7. 7
    AndiF says:

    I think that Peggy Hamill should be trying to get rid of Wisconsin’s sewer system since must be drowning hundreds of tiny embyonic human beings every month.

  8. 8
    AndiF says:

    And if I wanted more support for my argument (made inthe “we’ve lost” post) that we are paying too much attention to federal elections and the SCOTUS and not enough to local and state elections, this would certainly seem to provide it.

  9. 9
    Anne says:

    EC doesn’t cause an abortion, it prevents implantation, ie prevents pregnancy. You can’t have an abortion if you were never pregnant in the first place. If implantation hasn’t even taken place yet, there is no embryo, it’s far to early in the process for that.

    There is a lot of confusion and/or willful ignorance about what constitutes pregnancy. There are plenty of “pro-lifers” who will vehemently insist that just having a fertilized egg inside you means you’re pregnant — because that’s all that matters, not the condition of your uterus. Furthermore, there are “pro-lifers” who have decided that anything that prevents pregnancy is necessarily an abortion.

  10. 10
    Elena says:

    This movement against BC by pro-lifers is probably good for pro-choicers in the not very long run, although we still have to check them. They will have jumped the shark irrevocalbly once most Americans realize they want us all to not have any birth control. When it stops affecting only teenage girls, it gets serious.

  11. 11
    LAmom says:

    The thing is, research appears to show that EC doesn’t prevent implantation, it only works if it’s taken before ovulation occurs.

    But for a long time, the only information that was out was that it was uncertain how EC worked and that it might work by preventing implantation (the same thing was also said about BCPs). So for some people it may take a while for the new findings to reach them.

    This is one of the issues, though, that separates the folks who believe that life begins with fertilization from the folks who object to contraception across the board. I’m starting to see that some anti-EC advocates are moving away from the abortifacient argument and focusing more on the idea that EC promotes reckless behavior.

  12. 12
    Elena says:

    On Slate there was an article a while back stating that the long time pro-life groups are trying to back slowly away from the fringe groups that hate BC and even EC because that’s all they need for the public to turn against them. It’s like late-term abortion is for the other side.

  13. 13
    Sarah says:

    LAmom, that’s interesting, I hadn’t heard of that possibility!

    Also re the original article:

    “I think it puts young women at great risk when they are told by medical professionals it’s just OK to take these emergency contraceptives at whim,” said state Rep. Jean Hundertmark, R-Clintonville, a co-sponsor of the bill. “It shouldn’t be taken like candy.”

    If there are recorded cases of medical professional telling young women “EC pills are just like candy, it’s fine to eat handfuls of them every day just for fun”, then we might have cause for concern. But I’d be very surprised if that was the case.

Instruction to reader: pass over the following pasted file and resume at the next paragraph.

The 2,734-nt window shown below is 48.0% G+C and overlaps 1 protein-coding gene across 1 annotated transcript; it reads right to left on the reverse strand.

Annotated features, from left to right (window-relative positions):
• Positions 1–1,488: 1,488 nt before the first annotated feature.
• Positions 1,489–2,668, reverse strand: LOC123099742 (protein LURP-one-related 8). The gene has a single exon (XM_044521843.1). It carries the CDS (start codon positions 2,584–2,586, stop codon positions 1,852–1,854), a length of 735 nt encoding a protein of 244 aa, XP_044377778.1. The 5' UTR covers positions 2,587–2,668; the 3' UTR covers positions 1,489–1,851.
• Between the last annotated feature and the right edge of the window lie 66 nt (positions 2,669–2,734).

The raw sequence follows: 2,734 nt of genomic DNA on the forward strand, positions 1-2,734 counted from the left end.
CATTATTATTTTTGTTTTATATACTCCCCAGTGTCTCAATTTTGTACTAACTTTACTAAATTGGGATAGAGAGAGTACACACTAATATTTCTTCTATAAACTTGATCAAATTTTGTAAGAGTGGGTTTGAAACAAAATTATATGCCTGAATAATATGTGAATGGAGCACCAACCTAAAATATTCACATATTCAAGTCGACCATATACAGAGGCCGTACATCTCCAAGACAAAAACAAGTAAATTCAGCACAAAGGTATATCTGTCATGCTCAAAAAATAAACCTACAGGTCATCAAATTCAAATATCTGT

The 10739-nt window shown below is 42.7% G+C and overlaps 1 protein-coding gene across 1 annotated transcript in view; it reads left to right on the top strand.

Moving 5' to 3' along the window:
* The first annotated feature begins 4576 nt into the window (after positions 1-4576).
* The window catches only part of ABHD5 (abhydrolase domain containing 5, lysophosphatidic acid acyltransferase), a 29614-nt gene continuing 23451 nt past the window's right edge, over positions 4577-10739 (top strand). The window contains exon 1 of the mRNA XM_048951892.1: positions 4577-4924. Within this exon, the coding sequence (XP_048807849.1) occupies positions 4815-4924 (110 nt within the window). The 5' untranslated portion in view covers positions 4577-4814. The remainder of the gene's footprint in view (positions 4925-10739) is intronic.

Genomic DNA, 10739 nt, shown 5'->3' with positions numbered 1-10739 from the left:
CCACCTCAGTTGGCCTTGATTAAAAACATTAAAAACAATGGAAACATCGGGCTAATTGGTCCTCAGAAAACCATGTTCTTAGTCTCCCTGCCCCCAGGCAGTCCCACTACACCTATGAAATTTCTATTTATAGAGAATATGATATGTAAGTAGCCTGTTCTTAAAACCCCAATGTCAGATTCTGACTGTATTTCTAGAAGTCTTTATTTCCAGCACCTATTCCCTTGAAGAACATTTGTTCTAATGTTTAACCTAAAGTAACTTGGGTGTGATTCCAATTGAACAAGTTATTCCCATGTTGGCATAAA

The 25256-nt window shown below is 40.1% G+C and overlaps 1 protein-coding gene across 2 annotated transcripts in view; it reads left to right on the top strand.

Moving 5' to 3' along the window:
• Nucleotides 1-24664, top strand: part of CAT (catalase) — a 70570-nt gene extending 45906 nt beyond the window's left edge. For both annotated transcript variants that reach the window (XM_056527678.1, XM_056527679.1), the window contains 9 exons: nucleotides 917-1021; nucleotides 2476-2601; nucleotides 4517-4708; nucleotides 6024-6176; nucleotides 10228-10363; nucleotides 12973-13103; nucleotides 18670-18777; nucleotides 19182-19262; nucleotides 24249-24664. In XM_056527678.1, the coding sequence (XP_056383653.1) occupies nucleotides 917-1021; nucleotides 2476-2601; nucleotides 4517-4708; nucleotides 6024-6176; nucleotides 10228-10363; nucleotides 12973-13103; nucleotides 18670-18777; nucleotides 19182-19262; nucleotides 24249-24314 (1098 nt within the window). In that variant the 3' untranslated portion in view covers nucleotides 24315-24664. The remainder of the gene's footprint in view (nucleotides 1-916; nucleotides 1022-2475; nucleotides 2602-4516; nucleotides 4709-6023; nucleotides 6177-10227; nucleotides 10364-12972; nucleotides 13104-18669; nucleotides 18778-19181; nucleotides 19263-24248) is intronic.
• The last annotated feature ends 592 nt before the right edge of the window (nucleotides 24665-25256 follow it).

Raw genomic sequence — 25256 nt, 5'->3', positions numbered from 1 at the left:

14. 14
    Kim (basement variety!) says:

    From what I understand they also make the woman very sick the next day or two, like a bad stomach flu mixed with painful cramps. Who the hell is whimsical about that? Gee, not busy for the weekend, think I’ll get layed friday night and then take Plan B saturday morning. That should cover the whole weekend!

  15. 15
    AndiF says:

    Well, at least the right has made it clear that they think young women are both immoral and stupid. Ought to be a good selling point for attracting the under-voting college set to progressive candidates.

  16. 16
    jrochest says:

    The “morning after pill” is a pretty old idea, and it’s been around for quite a while. I’ve used it a couple of times over the last ten or fifteen years. It’s basically a overdose of the original old-fashioned 1960′s birth control pills, and like them, it can produce queasiness — the first time I took it my doctor gave me a dose of Dramamine at the same time. I didn’t need it. I have more of a reaction to antibiotics, in fact. And the cramps are just normal cramps — you are, effectively, “making your period come”.

    But no, it’s not something I’d do for fun — but the morning after the condom broke it’s nice to know it’s there!

  17. 17
    wookie says:

    God I love Canada.

    So basically, in the minds of anti-contraception people, women should never have sex. Unless they want babies. Which really puts a whole “crimp” in the equality of the sexes, pursuit of life, liberty an happiness thing, don’t it?

  18. 18
    Nick Kiddle says:

    So basically, in the minds of anti-contraception people, women should never have sex. Unless they want babies.
    But… but…. why else would a woman have sex if not to make a baby? Surely women don’t want sex because, y’know, it’s fun or anything. Or if they do, it’s because they’re liberal pinko commie feminazis who are too depraved for the righteous protectors of public morality to waste another thought on.

  19. 19
    Robert says:

    So basically, in the minds of anti-contraception people, women should never have sex. Unless they want babies.

    Replace the word “women” with “people”, and you’re spot on.